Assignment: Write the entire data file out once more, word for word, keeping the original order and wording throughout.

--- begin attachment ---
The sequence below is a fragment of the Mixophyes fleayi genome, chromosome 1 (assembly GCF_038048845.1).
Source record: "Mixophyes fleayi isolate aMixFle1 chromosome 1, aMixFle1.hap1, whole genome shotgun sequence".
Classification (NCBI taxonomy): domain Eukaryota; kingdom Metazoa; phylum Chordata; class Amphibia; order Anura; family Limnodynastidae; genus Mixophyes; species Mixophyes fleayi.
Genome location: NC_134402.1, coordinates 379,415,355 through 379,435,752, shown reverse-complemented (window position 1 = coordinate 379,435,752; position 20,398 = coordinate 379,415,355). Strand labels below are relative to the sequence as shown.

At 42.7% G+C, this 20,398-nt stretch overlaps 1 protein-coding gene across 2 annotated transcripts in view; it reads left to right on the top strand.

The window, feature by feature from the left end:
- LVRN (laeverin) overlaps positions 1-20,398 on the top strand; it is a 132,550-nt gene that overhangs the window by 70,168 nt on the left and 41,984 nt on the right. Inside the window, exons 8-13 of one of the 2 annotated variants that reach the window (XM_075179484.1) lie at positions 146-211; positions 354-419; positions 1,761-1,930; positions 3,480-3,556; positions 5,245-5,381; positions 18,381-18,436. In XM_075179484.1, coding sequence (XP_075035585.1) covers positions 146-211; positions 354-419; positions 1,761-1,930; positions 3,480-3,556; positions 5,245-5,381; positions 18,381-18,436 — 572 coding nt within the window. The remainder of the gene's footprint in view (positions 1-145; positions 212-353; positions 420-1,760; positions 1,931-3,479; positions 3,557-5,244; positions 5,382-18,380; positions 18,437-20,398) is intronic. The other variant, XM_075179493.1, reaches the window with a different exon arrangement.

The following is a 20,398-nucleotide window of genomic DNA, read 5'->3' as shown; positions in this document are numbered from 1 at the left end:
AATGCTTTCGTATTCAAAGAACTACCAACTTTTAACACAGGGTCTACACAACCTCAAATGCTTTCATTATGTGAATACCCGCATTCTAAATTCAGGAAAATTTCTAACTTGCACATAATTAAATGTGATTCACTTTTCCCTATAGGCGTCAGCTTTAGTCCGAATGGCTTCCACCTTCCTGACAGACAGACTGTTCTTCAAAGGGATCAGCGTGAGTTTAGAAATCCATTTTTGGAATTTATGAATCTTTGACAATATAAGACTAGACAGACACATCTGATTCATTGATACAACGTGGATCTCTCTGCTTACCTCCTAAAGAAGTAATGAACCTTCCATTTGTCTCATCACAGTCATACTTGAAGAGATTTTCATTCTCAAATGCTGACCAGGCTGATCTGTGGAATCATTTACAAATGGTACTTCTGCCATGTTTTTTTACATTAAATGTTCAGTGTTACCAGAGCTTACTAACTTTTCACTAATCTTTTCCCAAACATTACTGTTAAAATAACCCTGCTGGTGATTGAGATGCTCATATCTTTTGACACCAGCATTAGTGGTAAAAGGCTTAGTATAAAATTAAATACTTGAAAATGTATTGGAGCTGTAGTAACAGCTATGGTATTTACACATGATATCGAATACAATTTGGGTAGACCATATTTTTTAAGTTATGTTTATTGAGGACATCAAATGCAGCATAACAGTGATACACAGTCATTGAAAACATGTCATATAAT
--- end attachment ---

The sequence below is a fragment of the Mixophyes fleayi genome, chromosome 1 (assembly GCF_038048845.1).
Source record: "Mixophyes fleayi isolate aMixFle1 chromosome 1, aMixFle1.hap1, whole genome shotgun sequence".
Classification (NCBI taxonomy): domain Eukaryota; kingdom Metazoa; phylum Chordata; class Amphibia; order Anura; family Limnodynastidae; genus Mixophyes; species Mixophyes fleayi.
Genome location: NC_134402.1, coordinates 379,415,355 through 379,435,752, shown reverse-complemented (window position 1 = coordinate 379,435,752; position 20,398 = coordinate 379,415,355). Strand labels below are relative to the sequence as shown.

At 42.7% G+C, this 20,398-nt stretch overlaps 1 protein-coding gene across 2 annotated transcripts in view; it reads left to right on the top strand.

The window, feature by feature from the left end:
- LVRN (laeverin) overlaps positions 1-20,398 on the top strand; it is a 132,550-nt gene that overhangs the window by 70,168 nt on the left and 41,984 nt on the right. Inside the window, exons 8-13 of one of the 2 annotated variants that reach the window (XM_075179484.1) lie at positions 146-211; positions 354-419; positions 1,761-1,930; positions 3,480-3,556; positions 5,245-5,381; positions 18,381-18,436. In XM_075179484.1, coding sequence (XP_075035585.1) covers positions 146-211; positions 354-419; positions 1,761-1,930; positions 3,480-3,556; positions 5,245-5,381; positions 18,381-18,436 — 572 coding nt within the window. The remainder of the gene's footprint in view (positions 1-145; positions 212-353; positions 420-1,760; positions 1,931-3,479; positions 3,557-5,244; positions 5,382-18,380; positions 18,437-20,398) is intronic. The other variant, XM_075179493.1, reaches the window with a different exon arrangement.

The following is a 20,398-nucleotide window of genomic DNA, read 5'->3' as shown; positions in this document are numbered from 1 at the left end:
AATGCTTTCGTATTCAAAGAACTACCAACTTTTAACACAGGGTCTACACAACCTCAAATGCTTTCATTATGTGAATACCCGCATTCTAAATTCAGGAAAATTTCTAACTTGCACATAATTAAATGTGATTCACTTTTCCCTATAGGCGTCAGCTTTAGTCCGAATGGCTTCCACCTTCCTGACAGACAGACTGTTCTTCAAAGGGATCAGCGTGAGTTTAGAAATCCATTTTTGGAATTTATGAATCTTTGACAATATAAGACTAGACAGACACATCTGATTCATTGATACAACGTGGATCTCTCTGCTTACCTCCTAAAGAAGTAATGAACCTTCCATTTGTCTCATCACAGTCATACTTGAAGAGATTTTCATTCTCAAATGCTGACCAGGCTGATCTGTGGAATCATTTACAAATGGTACTTCTGCCATGTTTTTTTACATTAAATGTTCAGTGTTACCAGAGCTTACTAACTTTTCACTAATCTTTTCCCAAACATTACTGTTAAAATAACCCTGCTGGTGATTGAGATGCTCATATCTTTTGACACCAGCATTAGTGGTAAAAGGCTTAGTATAAAATTAAATACTTGAAAATGTATTGGAGCTGTAGTAACAGCTATGGTATTTACACATGATATCGAATACAATTTGGGTAGACCATATTTTTTAAGTTATGTTTATTGAGGACATCAAATGCAGCATAACAGTGATACACAGTCATTGAAAACATGTCATATAAT